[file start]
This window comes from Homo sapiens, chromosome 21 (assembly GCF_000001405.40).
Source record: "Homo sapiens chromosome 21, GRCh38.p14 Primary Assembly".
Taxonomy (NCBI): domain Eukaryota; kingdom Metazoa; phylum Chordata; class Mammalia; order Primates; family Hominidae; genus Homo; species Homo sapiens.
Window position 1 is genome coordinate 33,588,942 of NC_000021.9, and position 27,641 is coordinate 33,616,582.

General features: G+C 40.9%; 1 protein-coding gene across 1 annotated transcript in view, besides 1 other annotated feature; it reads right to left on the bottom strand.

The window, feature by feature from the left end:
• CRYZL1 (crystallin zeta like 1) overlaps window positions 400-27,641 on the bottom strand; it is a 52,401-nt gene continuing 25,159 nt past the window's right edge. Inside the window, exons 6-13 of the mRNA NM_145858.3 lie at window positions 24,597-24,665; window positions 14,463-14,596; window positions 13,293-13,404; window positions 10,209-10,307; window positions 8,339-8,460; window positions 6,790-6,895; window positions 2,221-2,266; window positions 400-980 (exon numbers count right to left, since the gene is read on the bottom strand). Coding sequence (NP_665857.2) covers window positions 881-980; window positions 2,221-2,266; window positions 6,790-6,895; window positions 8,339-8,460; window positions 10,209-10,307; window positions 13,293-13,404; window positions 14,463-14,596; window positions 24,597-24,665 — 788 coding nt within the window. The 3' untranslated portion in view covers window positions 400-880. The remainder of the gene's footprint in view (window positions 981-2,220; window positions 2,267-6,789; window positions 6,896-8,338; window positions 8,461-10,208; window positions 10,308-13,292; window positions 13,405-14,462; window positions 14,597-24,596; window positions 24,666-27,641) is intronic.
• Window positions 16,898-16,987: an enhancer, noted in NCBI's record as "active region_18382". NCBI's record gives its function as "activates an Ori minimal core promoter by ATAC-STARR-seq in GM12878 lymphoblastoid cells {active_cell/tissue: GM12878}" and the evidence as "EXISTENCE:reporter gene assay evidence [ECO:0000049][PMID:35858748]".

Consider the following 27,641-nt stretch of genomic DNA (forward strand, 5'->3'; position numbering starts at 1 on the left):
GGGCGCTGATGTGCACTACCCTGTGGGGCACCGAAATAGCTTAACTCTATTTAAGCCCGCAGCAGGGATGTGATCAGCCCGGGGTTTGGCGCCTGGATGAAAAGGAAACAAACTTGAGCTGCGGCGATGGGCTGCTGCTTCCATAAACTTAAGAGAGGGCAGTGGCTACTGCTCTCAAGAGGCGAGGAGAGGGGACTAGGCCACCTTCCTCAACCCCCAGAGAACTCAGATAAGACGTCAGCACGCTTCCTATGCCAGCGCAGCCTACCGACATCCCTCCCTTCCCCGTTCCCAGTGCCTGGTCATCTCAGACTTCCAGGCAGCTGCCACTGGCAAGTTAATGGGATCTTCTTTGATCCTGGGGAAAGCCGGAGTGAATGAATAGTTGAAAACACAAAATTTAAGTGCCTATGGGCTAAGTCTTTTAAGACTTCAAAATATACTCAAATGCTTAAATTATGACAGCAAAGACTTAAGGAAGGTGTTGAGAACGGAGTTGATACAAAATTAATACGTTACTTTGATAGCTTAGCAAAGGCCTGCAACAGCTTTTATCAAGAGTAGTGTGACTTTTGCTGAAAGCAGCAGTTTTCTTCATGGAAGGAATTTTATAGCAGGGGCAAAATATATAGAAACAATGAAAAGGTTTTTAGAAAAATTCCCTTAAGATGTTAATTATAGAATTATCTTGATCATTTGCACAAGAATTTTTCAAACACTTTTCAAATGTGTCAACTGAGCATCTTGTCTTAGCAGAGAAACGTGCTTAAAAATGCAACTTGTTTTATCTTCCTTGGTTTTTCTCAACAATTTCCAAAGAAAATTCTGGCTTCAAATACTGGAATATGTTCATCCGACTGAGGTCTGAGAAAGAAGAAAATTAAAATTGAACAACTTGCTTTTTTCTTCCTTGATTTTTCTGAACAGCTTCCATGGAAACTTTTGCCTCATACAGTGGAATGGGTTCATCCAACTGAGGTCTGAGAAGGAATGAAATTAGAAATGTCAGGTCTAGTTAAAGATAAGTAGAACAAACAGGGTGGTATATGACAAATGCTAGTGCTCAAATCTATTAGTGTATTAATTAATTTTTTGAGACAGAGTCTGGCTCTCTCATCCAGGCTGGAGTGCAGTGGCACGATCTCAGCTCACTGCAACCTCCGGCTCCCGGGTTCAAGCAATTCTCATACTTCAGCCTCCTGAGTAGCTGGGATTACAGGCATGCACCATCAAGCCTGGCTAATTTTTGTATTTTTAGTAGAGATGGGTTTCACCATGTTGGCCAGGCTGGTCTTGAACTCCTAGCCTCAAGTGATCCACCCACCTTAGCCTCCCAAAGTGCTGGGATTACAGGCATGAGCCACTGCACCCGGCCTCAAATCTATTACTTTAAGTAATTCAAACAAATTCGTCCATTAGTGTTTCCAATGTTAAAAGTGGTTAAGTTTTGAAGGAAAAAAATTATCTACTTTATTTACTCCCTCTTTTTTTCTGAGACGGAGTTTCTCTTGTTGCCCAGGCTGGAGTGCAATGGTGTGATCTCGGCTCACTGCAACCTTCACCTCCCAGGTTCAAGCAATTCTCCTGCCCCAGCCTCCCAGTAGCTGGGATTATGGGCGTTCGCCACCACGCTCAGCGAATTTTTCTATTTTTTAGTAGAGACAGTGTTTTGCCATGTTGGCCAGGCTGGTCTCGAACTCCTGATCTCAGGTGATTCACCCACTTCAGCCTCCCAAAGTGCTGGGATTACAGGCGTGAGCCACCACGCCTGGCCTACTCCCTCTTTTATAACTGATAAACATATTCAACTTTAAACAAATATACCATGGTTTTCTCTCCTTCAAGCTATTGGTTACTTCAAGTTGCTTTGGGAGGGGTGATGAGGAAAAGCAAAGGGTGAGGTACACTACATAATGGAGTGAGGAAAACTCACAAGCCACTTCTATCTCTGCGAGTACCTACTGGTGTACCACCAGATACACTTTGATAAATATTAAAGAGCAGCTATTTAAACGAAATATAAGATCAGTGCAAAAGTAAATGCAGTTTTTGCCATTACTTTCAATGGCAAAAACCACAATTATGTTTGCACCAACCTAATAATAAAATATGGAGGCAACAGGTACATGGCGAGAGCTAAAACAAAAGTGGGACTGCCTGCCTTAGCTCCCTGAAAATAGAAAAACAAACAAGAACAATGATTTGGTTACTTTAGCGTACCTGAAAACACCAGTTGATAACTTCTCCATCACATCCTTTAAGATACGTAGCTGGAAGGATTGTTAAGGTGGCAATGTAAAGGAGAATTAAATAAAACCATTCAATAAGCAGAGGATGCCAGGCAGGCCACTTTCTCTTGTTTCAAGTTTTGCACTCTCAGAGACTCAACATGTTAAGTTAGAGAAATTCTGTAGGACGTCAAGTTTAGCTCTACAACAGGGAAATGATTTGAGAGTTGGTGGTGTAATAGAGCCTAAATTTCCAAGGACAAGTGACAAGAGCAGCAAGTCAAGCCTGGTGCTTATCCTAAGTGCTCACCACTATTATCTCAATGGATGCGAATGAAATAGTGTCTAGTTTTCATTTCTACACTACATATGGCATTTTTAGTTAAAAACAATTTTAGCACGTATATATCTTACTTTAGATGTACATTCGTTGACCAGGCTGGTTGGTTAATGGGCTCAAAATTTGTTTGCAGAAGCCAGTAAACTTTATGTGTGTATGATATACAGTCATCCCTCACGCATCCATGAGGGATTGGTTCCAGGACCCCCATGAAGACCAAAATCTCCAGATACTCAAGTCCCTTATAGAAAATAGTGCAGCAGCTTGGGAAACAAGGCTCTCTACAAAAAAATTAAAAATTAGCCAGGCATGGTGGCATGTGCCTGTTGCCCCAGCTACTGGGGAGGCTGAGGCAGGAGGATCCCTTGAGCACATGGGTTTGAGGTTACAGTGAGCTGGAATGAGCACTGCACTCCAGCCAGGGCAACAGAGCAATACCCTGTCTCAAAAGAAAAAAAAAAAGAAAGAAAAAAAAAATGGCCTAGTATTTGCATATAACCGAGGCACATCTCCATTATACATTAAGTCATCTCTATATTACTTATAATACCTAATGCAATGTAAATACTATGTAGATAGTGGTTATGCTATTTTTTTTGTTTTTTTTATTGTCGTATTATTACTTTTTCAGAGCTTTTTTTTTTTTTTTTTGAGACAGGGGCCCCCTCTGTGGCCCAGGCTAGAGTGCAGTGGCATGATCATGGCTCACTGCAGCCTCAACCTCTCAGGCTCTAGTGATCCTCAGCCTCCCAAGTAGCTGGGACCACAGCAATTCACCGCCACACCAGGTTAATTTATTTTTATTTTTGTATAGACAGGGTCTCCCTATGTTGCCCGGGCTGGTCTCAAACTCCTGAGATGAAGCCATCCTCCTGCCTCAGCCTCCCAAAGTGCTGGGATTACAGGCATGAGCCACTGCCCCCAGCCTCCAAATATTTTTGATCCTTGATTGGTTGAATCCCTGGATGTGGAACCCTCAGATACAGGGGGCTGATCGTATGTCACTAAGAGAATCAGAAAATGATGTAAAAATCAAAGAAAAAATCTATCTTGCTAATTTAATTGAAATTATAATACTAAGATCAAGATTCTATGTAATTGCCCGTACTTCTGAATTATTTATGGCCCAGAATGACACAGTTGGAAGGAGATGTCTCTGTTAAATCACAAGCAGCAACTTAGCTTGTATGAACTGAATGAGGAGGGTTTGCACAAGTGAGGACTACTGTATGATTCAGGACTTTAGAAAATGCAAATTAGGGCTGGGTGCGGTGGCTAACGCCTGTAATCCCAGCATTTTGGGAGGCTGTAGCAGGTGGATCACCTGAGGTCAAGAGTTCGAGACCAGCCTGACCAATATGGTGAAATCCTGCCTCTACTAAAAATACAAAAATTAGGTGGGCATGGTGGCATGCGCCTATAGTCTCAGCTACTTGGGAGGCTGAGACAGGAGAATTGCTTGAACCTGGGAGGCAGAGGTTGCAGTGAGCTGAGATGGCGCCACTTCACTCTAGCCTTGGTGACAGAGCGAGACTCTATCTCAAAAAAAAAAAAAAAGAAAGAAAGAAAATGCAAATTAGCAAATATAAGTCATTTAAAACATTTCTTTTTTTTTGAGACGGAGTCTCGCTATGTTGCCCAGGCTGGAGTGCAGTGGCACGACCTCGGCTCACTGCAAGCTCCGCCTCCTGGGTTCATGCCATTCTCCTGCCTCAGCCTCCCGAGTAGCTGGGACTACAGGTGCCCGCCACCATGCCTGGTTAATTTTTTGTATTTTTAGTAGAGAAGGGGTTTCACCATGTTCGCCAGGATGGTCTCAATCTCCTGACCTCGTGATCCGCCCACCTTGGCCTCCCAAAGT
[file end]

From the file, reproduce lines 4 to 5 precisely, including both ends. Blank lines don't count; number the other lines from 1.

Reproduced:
Window position 1 is genome coordinate 33,588,942 of NC_000021.9, and position 27,641 is coordinate 33,616,582.

General features: G+C 40.9%; 1 protein-coding gene across 1 annotated transcript in view, besides 1 other annotated feature; it reads right to left on the bottom strand.